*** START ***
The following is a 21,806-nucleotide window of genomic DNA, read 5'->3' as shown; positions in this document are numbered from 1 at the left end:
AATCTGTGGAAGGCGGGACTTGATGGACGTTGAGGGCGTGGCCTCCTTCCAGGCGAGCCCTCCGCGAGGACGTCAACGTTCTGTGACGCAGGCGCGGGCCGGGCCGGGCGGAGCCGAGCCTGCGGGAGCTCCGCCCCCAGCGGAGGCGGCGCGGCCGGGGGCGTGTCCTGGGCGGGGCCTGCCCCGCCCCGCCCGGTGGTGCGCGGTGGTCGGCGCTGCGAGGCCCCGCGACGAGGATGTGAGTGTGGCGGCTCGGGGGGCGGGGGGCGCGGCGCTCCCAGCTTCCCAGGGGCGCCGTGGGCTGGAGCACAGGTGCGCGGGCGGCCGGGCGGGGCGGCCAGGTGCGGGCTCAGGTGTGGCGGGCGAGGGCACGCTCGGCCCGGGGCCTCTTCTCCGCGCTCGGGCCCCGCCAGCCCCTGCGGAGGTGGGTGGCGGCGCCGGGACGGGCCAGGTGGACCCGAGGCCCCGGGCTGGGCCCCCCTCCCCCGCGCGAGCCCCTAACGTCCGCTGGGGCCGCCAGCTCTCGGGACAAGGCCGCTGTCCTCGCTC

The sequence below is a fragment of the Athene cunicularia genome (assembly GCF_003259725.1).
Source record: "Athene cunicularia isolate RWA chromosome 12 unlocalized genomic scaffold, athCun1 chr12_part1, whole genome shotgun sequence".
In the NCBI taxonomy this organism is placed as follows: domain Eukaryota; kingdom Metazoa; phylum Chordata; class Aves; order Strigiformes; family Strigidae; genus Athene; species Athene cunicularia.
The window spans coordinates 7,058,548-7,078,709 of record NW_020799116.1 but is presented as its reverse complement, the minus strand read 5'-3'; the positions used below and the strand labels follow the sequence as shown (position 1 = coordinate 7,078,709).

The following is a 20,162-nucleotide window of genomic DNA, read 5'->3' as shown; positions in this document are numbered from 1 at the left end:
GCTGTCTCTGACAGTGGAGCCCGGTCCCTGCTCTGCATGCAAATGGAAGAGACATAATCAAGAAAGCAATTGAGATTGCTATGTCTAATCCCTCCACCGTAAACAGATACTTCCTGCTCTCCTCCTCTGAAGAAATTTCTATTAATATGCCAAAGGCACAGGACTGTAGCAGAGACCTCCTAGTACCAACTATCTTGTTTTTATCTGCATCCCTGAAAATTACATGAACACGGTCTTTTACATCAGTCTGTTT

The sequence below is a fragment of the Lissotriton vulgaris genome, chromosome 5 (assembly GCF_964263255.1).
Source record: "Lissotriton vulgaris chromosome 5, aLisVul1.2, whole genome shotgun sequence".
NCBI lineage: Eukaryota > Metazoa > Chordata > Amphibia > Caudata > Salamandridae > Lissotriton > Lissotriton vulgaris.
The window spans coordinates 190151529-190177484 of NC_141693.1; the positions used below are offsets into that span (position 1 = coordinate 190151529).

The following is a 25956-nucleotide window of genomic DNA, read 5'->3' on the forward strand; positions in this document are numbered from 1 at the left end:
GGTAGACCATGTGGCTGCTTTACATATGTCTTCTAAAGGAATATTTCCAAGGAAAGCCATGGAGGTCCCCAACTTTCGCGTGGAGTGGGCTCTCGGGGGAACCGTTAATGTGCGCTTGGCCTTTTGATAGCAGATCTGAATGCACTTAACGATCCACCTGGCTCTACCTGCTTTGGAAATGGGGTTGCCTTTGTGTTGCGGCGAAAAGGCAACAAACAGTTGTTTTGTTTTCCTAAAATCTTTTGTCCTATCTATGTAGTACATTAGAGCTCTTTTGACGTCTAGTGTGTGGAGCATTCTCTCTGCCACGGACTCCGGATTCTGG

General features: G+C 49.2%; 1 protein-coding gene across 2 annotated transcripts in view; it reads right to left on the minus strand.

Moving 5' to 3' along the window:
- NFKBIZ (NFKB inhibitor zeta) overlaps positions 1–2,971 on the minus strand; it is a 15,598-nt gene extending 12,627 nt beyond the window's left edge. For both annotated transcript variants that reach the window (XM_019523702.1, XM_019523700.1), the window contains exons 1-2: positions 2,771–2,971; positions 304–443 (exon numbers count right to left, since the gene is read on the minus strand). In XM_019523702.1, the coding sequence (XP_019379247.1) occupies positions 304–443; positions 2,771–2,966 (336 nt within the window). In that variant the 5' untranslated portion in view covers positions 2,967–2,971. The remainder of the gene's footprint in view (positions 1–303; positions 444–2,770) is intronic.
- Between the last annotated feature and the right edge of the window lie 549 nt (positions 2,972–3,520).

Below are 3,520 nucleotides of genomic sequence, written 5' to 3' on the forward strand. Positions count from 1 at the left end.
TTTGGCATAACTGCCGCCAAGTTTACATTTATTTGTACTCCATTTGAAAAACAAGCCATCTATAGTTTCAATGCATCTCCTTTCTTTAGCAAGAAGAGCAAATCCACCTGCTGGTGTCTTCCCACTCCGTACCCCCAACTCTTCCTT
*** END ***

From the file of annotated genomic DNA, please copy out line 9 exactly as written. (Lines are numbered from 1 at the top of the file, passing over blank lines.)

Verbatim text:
The sequence below is a fragment of the Lissotriton vulgaris genome, chromosome 5 (assembly GCF_964263255.1).